# new equation of a function in semi-logarithm axis

Joined May 17, 2014
60
First, we plot the y=x, which is linear. now we want to plot this equation in semi-logarithm scale, in which the horizontal (x) is drawn logarithm. My question is what is the new equation of the y=x in the new plan. For more clarification please see these pictures.
the y=x is and the y=x in semi logarithm is what is the equation of above curve?

#### AlbertHall

Joined Jun 4, 2014
12,023
The equation is still y=x. It is only the graph scaling that has changed. The data is the same, only the display of the data has changed.

Joined May 17, 2014
60
Thank you. But, I want to know what is the new equation. For example in the new curve, I would like to calculate the slope of the curve in (1,1) point.

#### AlbertHall

Joined Jun 4, 2014
12,023
If you read the values from the scales on the graph the slope has not changed. It is still 1.
To calculate the slope at (2,2) we get the rise and run between the points either side of that point - (1,1) and (3,3). Rise=2 and run=2, so rise/run=1.

Only if you read values from the X-axis using some imposed linear scale - perhaps measuring the X values from the graph using a ruler - do you get anything else. In that case the curve will seem to be an exponential.

Joined May 17, 2014
60
yes. My mean is the slope of the exponential curve.
Indeed, I have a problem with the phase of the filters like low pass filter in the bode diagram.

#### AlbertHall

Joined Jun 4, 2014
12,023
Then the equation of the line, and therefore the slope, depends on what scale you pretend the X-axis has.

Joined May 17, 2014
60
OK. I understand.
In the Erickson book, there is a low pass filter that its phase change from 0 to -90 degree. The low pass filter equation is G(jw)=1/(1+j(w/w0)), which w0 denotes the radian centre frequency of the filter in which the phase of the filter is -45 degree. The phase of the filter is -tang-1(w/w0).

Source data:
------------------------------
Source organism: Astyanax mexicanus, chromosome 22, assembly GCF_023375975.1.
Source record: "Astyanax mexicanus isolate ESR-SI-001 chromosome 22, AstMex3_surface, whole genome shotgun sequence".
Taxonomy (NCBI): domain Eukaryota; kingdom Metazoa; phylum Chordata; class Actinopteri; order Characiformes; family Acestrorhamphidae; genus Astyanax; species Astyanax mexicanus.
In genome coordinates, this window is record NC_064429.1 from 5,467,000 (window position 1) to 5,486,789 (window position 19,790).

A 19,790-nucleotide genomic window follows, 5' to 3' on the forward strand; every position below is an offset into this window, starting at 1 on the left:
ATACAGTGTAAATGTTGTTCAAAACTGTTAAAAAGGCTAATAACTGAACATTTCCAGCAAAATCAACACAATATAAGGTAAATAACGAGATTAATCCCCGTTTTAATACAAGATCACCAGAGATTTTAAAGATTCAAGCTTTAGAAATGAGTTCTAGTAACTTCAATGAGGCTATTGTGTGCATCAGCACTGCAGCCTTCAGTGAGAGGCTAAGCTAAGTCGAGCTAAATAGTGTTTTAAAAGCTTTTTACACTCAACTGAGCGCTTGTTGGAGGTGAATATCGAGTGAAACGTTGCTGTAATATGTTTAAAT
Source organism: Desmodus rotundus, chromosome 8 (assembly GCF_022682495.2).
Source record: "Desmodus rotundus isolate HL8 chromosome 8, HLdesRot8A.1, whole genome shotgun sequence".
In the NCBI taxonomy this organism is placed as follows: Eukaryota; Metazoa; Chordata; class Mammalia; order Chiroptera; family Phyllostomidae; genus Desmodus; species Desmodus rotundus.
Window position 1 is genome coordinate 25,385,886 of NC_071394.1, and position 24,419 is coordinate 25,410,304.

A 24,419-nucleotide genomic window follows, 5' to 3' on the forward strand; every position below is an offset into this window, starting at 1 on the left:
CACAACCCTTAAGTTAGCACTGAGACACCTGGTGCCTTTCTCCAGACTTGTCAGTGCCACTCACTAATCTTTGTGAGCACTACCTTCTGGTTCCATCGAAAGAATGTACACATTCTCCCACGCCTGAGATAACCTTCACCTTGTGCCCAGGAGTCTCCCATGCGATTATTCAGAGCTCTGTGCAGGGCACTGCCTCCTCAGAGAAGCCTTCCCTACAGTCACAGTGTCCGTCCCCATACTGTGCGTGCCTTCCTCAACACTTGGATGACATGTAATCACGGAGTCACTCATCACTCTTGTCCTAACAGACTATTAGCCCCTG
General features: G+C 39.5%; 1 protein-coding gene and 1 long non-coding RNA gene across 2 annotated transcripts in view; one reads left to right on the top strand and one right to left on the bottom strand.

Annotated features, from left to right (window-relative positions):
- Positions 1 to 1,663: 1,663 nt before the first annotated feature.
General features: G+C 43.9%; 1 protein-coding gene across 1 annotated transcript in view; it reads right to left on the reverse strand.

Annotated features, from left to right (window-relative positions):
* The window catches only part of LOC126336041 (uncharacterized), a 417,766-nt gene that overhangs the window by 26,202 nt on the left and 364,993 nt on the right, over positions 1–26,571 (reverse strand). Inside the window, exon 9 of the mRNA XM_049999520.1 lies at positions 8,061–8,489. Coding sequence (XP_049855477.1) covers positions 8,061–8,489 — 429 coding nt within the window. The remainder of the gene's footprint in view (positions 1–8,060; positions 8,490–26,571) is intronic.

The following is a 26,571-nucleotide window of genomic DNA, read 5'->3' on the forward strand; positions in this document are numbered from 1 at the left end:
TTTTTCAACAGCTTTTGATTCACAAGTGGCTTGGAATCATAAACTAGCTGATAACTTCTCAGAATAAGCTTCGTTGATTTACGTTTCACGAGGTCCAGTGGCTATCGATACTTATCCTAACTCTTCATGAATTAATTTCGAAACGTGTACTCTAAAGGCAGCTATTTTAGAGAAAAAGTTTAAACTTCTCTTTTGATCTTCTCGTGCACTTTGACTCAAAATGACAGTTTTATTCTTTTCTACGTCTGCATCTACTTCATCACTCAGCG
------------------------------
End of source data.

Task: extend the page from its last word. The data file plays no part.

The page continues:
However, there are two points that their slop is equal to the slop of filter phase in w0. In the book, these two points are e^(-pi/2)w0 and e^(pi/2)w0. I want to know how these points are calculated. I sent the pic for clarification.

#### AlbertHall

Joined Jun 4, 2014
12,023
That's a question for someone else I'm afraid.

Joined May 17, 2014
60

Joined May 17, 2014
60

#### MrAl

Joined Jun 17, 2014
9,000
First, we plot the y=x, which is linear. now we want to plot this equation in semi-logarithm scale, in which the horizontal (x) is drawn logarithm. My question is what is the new equation of the y=x in the new plan. For more clarification please see these pictures.
the y=x is
View attachment 136466

and the y=x in semi logarithm is
View attachment 136467
what is the equation of above curve?
Hi,

I am not 100 percent sure what you want here, but if you use a conformal mapping of the space you get this:
log(a)/log(10)+j*(a+atan2(0,a))/log(10)

and what this gives you is a complete solution where you interpret the real part as units on the x axis and the imaginary part as the y axis. This spaces the x axis 1,10,100, 1000 as 0, 1, 2 ,3 which is just a long way of saying it's the log base 10.
So for your straight line we for a=0.01 we get the point (-2,0) and for a=0.1 we get (-1,0.1) and for a=1 we get (0,1) and for a=10 we get (1,10), etc.

• Joined May 17, 2014
60
Hi,

I am not 100 percent sure what you want here, but if you use a conformal mapping of the space you get this:
log(a)/log(10)+j*(a+atan2(0,a))/log(10)

and what this gives you is a complete solution where you interpret the real part as units on the x axis and the imaginary part as the y axis. This spaces the x axis 1,10,100, 1000 as 0, 1, 2 ,3 which is just a long way of saying it's the log base 10.
So for your straight line we for a=0.01 we get the point (-2,0) and for a=0.1 we get (-1,0.1) and for a=1 we get (0,1) and for a=10 we get (1,10), etc.
Thank you. How you achieved this relation?
I am thankful if you see my another question in this link.